Even if you felt like you had a good grasp of your customer journey 62% of marketers indicate that Covid-19 has caused significant changes exposing new gaps. Many of which will not return to pre-Covid days or continue to evolve as consumers get used to new digital journeys. Be sure you know what it is like to walk in your customer’s shoes. Evaluate your customer journey on a regular basis.

The Marketing Funnel Is Dead, But The Customer Journey Is Alive And Well

Social media has an important role to play in a new customer centered marketing cycle.

Google returns over 3,000 articles saying the marketing sales funnel is dead. Pronouncing a classic principle dead is helpful to attract attention and signify a big change. What is not helpful, is throwing the bath out with the bathwater believing there is no longer a path to purchase. Mark Ritson in Marketing Week appropriately said, “Reports of the death of the sales funnels are greatly exaggerated. Consumers might be bombarded with media and marketing from all angles, but markers must still understand how to influence their journeys towards a purchase.”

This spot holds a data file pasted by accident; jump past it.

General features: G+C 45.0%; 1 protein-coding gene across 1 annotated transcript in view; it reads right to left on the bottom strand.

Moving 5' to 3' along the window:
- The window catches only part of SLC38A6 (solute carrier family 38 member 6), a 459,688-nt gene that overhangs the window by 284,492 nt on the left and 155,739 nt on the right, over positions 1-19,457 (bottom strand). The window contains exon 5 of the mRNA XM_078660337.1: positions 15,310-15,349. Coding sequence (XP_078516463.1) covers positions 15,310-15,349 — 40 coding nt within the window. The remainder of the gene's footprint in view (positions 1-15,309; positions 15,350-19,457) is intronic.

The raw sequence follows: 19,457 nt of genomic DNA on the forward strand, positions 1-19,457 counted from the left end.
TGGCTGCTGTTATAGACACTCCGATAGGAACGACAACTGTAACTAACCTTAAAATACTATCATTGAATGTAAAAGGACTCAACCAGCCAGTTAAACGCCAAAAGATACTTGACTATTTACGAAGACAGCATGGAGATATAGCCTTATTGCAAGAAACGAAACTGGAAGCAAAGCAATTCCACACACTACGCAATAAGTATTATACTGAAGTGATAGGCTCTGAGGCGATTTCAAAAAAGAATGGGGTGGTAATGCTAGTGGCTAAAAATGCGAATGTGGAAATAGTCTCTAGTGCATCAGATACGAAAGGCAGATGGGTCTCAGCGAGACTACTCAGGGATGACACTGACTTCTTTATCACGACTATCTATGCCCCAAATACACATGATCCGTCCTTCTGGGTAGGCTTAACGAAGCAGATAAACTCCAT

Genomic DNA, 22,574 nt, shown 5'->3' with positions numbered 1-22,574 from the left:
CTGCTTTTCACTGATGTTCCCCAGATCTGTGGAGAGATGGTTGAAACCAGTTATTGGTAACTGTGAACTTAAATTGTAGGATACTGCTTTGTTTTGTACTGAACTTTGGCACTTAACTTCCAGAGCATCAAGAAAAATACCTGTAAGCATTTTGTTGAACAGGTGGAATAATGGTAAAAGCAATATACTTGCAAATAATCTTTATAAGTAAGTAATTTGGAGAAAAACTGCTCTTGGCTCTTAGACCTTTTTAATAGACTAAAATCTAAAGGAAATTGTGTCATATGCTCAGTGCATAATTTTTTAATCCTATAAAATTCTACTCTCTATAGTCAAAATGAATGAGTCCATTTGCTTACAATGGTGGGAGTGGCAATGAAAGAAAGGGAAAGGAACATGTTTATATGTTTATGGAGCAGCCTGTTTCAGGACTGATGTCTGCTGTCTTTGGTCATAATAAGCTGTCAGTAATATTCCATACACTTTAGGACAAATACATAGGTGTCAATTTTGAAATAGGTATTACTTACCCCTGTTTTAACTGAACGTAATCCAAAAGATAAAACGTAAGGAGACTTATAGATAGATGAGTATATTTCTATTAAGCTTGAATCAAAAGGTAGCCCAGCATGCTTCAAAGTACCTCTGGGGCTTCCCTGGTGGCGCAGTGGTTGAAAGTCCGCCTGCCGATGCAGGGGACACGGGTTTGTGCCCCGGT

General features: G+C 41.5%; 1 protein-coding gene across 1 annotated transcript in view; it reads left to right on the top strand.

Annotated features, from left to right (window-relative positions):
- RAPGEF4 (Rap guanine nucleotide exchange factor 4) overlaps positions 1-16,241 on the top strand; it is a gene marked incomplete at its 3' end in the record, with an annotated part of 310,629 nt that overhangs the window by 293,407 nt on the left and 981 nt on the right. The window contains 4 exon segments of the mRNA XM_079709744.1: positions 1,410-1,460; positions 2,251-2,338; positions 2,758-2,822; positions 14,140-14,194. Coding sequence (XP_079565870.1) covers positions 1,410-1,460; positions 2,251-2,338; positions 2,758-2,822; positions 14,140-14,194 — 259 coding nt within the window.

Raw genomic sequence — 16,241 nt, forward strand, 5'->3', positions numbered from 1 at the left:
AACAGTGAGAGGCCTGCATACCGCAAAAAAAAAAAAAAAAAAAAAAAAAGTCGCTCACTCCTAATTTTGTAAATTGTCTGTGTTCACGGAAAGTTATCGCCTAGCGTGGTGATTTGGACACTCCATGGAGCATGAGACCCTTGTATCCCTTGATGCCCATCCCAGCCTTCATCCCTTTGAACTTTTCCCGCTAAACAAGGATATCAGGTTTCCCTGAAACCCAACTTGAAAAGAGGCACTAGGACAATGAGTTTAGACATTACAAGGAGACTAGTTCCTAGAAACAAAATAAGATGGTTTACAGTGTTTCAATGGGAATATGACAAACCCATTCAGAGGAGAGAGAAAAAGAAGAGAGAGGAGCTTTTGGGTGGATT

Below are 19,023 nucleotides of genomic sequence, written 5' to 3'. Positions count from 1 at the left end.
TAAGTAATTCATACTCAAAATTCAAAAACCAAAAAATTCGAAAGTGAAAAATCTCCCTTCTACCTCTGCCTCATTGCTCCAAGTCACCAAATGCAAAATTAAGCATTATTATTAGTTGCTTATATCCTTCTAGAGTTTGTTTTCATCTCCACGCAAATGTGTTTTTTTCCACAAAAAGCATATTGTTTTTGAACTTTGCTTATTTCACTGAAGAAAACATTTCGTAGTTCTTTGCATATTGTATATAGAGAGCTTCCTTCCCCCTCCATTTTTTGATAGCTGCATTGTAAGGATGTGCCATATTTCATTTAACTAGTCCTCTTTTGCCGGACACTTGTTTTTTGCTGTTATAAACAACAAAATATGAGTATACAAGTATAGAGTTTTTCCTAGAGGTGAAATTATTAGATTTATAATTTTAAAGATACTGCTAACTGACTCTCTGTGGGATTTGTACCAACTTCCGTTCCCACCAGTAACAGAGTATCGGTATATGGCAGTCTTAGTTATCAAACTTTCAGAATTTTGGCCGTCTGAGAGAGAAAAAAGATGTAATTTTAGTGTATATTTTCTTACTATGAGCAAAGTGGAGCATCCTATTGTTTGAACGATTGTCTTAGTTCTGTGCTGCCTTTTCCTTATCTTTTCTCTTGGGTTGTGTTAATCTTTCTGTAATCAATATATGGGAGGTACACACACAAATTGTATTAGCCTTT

The original marketing funnel, also known as a sales, purchase or customer funnel is based on a hierarchy of effects model indicating consumers move through a series of stages to make purchase decisions. Known as the AIDA model marketing, advertising and sales people have been trained to move consumers through the stages of awareness, interest, desire and action. It is illustrated as a funnel because the number of potential prospects decreases with each stage and tactics change from branding and mass media advertising to sales promotion and personal sales.